Guo Pei’s Da Jin. Image courtesy of Asian Civilisations Museum.

Where d0 you get your inspiration from today?

Many people asked me this question. To put it simply, it comes from life, and the passion and love that you have for life.

A lot of my ideas also come from museums. The first dress, Da Jin, was part of a collection themed reincarnation. I was inspired by a war museum in Paris, when I saw one of Napoleon’s old suits of armour. The saddle, the hilt of the sword, the embroidery on his clothes—it was all so amazing to me. At the time, no photos were allowed, so I used my eyes as the camera to try and memorise every single detail. I had never seen the gold embroidery before.

I later went back to try and recreate that embroidery with my seamstresses, repeatedly trying to recreate it with gold and silver thread. So inspiration really comes from our daily lives. We just have to open our hearts to absorb it.

Your designs have many Asian motifs. Do you deliberately include them in your clothes?

No, I don’t include Asian cultural motifs deliberately. I find cultures from all over the world very attractive and inspiring. One of the most memorable was an exhibition I saw in 2011 in Paris about Asian weddings. I was so shocked when I walked into the exhibition because it was all about Chinese weddings, from the furnishings to the clothes, to the motifs and drawings. I was surprised to learn that it was actually a joint exhibition that the ACM had done with the Museé du Quai Branly in Paris!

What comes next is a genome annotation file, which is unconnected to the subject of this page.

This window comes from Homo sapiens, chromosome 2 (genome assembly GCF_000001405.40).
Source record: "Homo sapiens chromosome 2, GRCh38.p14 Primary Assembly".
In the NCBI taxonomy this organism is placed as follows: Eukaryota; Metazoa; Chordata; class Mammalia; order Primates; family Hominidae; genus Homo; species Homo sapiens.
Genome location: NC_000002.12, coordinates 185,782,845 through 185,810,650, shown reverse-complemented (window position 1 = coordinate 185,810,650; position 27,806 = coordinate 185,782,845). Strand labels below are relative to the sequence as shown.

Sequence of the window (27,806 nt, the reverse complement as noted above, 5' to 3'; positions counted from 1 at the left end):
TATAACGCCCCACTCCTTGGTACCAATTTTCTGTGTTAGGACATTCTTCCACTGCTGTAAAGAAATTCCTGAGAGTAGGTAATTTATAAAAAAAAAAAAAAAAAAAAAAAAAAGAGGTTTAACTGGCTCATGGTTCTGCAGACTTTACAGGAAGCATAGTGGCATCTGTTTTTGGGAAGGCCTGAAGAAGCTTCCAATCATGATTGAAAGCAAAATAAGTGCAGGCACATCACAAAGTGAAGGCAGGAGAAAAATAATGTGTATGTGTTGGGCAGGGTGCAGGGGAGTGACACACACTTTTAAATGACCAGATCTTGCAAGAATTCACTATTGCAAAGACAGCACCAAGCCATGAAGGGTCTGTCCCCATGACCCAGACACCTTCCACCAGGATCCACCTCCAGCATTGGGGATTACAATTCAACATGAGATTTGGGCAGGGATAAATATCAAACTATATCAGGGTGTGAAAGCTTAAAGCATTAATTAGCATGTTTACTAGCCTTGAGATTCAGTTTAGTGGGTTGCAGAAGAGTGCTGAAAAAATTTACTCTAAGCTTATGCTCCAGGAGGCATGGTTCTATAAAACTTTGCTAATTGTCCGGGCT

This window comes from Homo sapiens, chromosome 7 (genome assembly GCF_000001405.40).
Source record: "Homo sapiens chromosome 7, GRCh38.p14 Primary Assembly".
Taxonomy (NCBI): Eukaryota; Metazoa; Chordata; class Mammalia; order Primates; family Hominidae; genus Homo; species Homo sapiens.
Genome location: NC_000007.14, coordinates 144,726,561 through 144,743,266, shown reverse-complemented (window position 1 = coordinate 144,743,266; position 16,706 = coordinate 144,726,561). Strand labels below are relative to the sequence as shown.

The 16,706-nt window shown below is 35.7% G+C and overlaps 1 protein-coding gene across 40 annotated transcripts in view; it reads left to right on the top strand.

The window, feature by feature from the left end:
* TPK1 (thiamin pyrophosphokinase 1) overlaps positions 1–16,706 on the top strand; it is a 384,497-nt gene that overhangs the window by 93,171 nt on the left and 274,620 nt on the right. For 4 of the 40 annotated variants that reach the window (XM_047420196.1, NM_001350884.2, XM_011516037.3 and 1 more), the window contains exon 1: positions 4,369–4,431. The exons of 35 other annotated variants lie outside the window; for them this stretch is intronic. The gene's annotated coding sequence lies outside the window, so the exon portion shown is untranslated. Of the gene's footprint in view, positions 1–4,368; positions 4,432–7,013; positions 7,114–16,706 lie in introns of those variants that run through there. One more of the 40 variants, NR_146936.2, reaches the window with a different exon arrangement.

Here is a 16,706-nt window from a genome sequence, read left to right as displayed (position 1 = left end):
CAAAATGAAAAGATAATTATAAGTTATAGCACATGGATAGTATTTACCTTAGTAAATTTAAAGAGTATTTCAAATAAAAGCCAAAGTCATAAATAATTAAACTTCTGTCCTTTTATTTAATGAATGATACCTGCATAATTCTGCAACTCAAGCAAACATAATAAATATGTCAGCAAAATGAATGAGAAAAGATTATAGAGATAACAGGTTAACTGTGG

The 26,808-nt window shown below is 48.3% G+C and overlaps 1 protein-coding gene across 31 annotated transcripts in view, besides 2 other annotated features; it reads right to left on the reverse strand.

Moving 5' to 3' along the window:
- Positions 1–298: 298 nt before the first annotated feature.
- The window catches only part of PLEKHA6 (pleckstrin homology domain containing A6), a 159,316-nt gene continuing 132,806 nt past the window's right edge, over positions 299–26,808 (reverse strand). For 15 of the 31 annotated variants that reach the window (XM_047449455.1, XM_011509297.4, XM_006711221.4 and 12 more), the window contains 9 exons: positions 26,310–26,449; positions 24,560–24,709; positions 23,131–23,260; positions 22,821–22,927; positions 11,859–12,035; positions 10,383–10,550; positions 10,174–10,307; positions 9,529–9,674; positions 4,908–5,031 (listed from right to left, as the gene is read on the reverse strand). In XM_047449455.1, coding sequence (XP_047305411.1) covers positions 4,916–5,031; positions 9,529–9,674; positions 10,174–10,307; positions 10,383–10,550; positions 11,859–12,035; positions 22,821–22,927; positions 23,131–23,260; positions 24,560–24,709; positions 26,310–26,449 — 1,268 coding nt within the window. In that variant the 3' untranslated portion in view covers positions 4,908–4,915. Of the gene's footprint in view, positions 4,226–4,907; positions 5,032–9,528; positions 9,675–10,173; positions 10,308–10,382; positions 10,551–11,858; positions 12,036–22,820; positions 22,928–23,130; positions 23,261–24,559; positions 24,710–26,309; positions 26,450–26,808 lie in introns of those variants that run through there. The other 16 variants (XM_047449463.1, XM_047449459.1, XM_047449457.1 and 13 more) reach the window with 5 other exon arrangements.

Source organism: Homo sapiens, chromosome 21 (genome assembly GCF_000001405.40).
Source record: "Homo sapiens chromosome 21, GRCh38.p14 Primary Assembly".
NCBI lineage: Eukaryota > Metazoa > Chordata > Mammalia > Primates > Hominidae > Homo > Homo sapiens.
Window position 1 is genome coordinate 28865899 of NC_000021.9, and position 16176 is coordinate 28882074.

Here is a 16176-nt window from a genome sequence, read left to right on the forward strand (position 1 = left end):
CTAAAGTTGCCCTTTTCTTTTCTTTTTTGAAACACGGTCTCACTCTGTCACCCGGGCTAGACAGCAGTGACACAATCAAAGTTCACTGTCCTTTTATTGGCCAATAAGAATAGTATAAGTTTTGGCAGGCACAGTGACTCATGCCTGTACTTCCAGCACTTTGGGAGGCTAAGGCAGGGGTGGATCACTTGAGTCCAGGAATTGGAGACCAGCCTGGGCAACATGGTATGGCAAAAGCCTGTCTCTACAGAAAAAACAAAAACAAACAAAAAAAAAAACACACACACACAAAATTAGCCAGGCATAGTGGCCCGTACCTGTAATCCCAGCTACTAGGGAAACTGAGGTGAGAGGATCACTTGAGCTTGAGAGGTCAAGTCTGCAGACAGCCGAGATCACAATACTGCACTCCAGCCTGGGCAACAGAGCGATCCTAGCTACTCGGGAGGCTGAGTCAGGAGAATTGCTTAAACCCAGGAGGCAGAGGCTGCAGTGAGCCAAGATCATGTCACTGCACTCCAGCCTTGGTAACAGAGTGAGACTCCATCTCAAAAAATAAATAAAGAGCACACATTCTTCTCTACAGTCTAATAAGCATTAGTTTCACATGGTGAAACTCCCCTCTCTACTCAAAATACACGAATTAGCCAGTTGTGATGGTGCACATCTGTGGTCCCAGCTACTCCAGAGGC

What is important to me isn’t where the inspiration come from, but my love for them. I seldom create clothes that represent China or Chinese culture that I want to express to the world. I’ve never intended that. I’ve just put all my love and soul into my creations. My creations are what help me to express what I want to say to the world. I find that they are more rich in meaning and enable me to say more than I can express in words.

Your embroidery is incredible. How do you experiment with techniques at Rose Studio?

Among the different types of fashion designers, I am someone who really loves to research sewing techniques. Because I feel that design is not simply about drawing your ideas on paper. My drawings are always very detailed; I’ve loved drawing since I was a kid. I can illustrate a piece of clothing very realistically on paper, but that is still just a drawing, it is still just an empty thought. I feel that it needs to be created.